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  5. #5
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    Welcome back to the black hole of turning. Enjoy.
    Bernie W.

    Retirement: Thats when you return from work one day
    and say, Hi, Honey, Im home forever.

    To succeed in life, you need three things: a wishbone, a backbone and a funnybone.

  6. #6
    Quote Originally Posted by Stuart Ablett View Post
    Could you post the model of the lathe, and a pic?
    When I get home I'll get the model at least. Haven't warmed up the camera in a while so we'll see on the pic.

  7. #7
    Quote Originally Posted by Vaughn McMillan View Post
    Chip, are you only seeing the wobble on pens? Even with a perfectly straight mandrel, if you overtighten the tailstock it can flex the mandrel enough to cause some wobble. (DAMHIKT) Just something else you might check before performing major surgery.
    Yeh, I considered this but I don't think that's it. I did 10 pens (got eight good ones. *I* screwed up one in assembly and one chipped out really bad at the end)> The point is I experienced this on all of them and, at least on the last 6, I was beign careful about the tailstock.

  8. #8
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    Tuning a Lathe

    Welcome Chip,

    What Stu and Vaughn said, and, is your mandrel one with a morse taper shank? It is possible there is something inside your taper bore in the lathe spindle that is seating the mandrel shank off center. Take a good look inside and if you have a round wire brush (the kind you use for cleaning copper fittings for soldering), run that inside to see if it helps. Also take an indicator readings along the mandrel shaft with the tail stock tightened as it would be for turning. See if you get any runout there.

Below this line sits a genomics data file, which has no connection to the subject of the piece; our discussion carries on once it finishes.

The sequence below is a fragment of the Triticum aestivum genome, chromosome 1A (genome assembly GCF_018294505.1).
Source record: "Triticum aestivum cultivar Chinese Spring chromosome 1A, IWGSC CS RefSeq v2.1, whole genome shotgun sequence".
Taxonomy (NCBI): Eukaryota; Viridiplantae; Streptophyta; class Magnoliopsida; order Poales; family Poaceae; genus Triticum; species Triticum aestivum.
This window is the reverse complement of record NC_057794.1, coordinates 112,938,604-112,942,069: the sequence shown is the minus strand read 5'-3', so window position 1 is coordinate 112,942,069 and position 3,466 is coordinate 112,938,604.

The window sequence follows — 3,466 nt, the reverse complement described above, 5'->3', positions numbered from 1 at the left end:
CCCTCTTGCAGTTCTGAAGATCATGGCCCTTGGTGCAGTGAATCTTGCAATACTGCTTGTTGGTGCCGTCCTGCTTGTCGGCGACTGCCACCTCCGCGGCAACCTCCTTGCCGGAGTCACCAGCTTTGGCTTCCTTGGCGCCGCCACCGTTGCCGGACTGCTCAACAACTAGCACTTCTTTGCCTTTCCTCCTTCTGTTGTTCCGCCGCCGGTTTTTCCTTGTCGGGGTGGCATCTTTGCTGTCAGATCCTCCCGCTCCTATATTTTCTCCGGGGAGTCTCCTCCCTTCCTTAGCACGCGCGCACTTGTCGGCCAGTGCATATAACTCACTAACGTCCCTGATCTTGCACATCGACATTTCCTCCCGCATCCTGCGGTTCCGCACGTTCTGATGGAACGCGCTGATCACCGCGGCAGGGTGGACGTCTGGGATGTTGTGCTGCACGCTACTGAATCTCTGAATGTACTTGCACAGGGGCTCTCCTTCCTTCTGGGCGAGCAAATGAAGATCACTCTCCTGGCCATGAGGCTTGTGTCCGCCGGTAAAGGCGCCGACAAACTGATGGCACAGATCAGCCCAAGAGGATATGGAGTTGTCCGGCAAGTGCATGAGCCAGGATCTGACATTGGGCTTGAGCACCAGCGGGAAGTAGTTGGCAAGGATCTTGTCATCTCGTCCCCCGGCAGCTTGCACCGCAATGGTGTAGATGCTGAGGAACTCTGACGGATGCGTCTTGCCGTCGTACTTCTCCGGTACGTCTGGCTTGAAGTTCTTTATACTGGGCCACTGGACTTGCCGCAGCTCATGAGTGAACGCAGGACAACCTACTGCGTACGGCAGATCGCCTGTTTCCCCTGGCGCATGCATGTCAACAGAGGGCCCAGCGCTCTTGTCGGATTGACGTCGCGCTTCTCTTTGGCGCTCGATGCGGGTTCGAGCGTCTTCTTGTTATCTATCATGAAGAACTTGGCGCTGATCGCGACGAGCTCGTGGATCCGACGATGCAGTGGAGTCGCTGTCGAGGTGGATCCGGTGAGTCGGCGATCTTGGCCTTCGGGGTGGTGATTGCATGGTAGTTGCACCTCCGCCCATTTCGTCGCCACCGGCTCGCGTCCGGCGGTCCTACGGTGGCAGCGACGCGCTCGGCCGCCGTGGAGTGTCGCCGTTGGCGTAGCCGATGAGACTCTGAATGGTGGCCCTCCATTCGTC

Also a possibility of a bent pulley, or "lumpy" belt bouncing enough to flex the spindle shaft which would be amplified further out from the headstock.

    Just MNSHO. Your instructions Mr. Charnley, if you should choose to take this assignment, are to return a full report complete with pictures.

    Aloha, Tony
    "You got to learn from the mistakes of others. You won't live long enough to make them all yourself". (Author unknown)

    "Time flies like..... an arrow,,,Fruit flies like..... a banana." Groucho Marx

    Ah,,,to live in Paradise!

    Registered voting member

    Fighting for all I am worth, and praying every day.

  9. #9
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    Using just some pens as your test for the lathe can't be definitive. The mandrel, even if true, can, and will, flex. IMHO, you can't get a perfect pen using a full length mandrel. Try turning someting 1" in diameter, or thicker on centers and test again. Do the centers meet?
    "Folks is funny critters."

    Think for yourselves and let others enjoy the privilege to do so, too. ~Voltaire

  10. #10
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    Chip, do you have a chuck that can be fitted to the lathe?
    If so get a length of reasonably straight steel bar stock or metal pipe about 1" dia and clamp it in the chuck.
    Put you mag base on the bed and place the dial caliper against the bar some way from the chuck and pull and push the chuck*, if the bearings are worn or loose in the case of a plain tapered sleeve bearing you will see movement on you gage.

    *A length of 3x3 timber levered between bed and chuck maybe.
    Chas. just a traveller on the road of time.